The decomposition of plant litter in soil is a dynamic process during which substrate chemistry and microbial controls interact. We more clearly quantify these controls with a revised version of the Guild-based Decomposition Model (GDM) in which we used a reverse Michaelis-Menten approach to simulate short-term (112 days) decomposition of roots from four genotypes of Zea mays that differed primarily in lignin chemistry. A co-metabolic relationship between the degradation of lignin and holocellulose (cellulose+hemicellulose) fractions of litter showed that the reduction in decay rate with increasing lignin concentration (LCI) was related to the level of arabinan substitutions in arabinoxylan chains (i.e., arabinan to xylan or A∶X ratio) and the extent to which hemicellulose chains are cross-linked with lignin in plant cell walls. This pattern was consistent between genotypes and during progressive decomposition within each genotype. Moreover, decay rates were controlled by these cross-linkages from the start of decomposition. We also discovered it necessary to divide the Van Soest soluble (labile) fraction of litter C into two pools: one that rapidly decomposed and a second that was more persistent. Simulated microbial production was consistent with recent studies suggesting that more rapidly decomposing materials can generate greater amounts of potentially recalcitrant microbial products despite the rapid loss of litter mass. Sensitivity analyses failed to identify any model parameter that consistently explained a large proportion of model variation, suggesting that feedback controls between litter quality and microbial activity in the reverse Michaelis-Menten approach resulted in stable model behavior. Model extrapolations to an independent set of data, derived from the decomposition of 12 different genotypes of maize roots, averaged within <3% of observed respiration rates and total CO2 efflux over 112 days.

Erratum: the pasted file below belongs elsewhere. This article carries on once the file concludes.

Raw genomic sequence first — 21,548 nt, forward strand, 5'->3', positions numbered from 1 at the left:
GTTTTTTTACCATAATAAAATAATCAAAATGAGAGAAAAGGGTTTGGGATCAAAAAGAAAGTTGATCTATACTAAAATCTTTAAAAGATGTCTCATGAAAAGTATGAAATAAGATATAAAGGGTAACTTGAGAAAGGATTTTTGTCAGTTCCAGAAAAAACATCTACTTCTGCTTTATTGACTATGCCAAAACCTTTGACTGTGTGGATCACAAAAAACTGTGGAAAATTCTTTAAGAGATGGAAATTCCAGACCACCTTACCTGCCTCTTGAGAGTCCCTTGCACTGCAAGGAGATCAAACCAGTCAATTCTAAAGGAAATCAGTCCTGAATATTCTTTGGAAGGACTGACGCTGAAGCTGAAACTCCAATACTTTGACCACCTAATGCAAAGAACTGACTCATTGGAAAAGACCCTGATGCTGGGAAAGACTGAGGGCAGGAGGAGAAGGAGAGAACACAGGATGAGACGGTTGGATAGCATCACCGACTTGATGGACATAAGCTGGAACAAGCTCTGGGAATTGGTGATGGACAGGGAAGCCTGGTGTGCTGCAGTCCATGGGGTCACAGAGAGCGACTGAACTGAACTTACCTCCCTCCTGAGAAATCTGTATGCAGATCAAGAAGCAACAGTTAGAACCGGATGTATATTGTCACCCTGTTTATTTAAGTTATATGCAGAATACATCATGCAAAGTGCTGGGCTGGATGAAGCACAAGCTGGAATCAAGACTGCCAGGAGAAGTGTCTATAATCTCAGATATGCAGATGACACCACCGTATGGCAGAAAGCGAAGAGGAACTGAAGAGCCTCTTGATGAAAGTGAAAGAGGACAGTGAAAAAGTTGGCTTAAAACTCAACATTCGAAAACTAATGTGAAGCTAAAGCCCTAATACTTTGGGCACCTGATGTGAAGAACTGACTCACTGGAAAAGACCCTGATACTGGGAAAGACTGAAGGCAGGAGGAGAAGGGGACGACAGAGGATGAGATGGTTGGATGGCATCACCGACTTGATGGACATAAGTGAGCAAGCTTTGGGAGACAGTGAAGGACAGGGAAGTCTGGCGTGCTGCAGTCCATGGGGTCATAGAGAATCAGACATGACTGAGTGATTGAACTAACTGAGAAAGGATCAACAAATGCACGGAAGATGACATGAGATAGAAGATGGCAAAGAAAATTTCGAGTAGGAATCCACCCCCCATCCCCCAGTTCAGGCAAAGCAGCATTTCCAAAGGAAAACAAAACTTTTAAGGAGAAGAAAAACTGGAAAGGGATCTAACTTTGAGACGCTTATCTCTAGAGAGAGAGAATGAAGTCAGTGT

Moorhead, D., Lashermes, G., Recous, S., & Bertrand, I. (2014). Interacting microbe and litter quality controls on litter decomposition: A modeling analysis. PLoS ONE, 9(9). https://doi.org/10.1371/journal.pone.0108769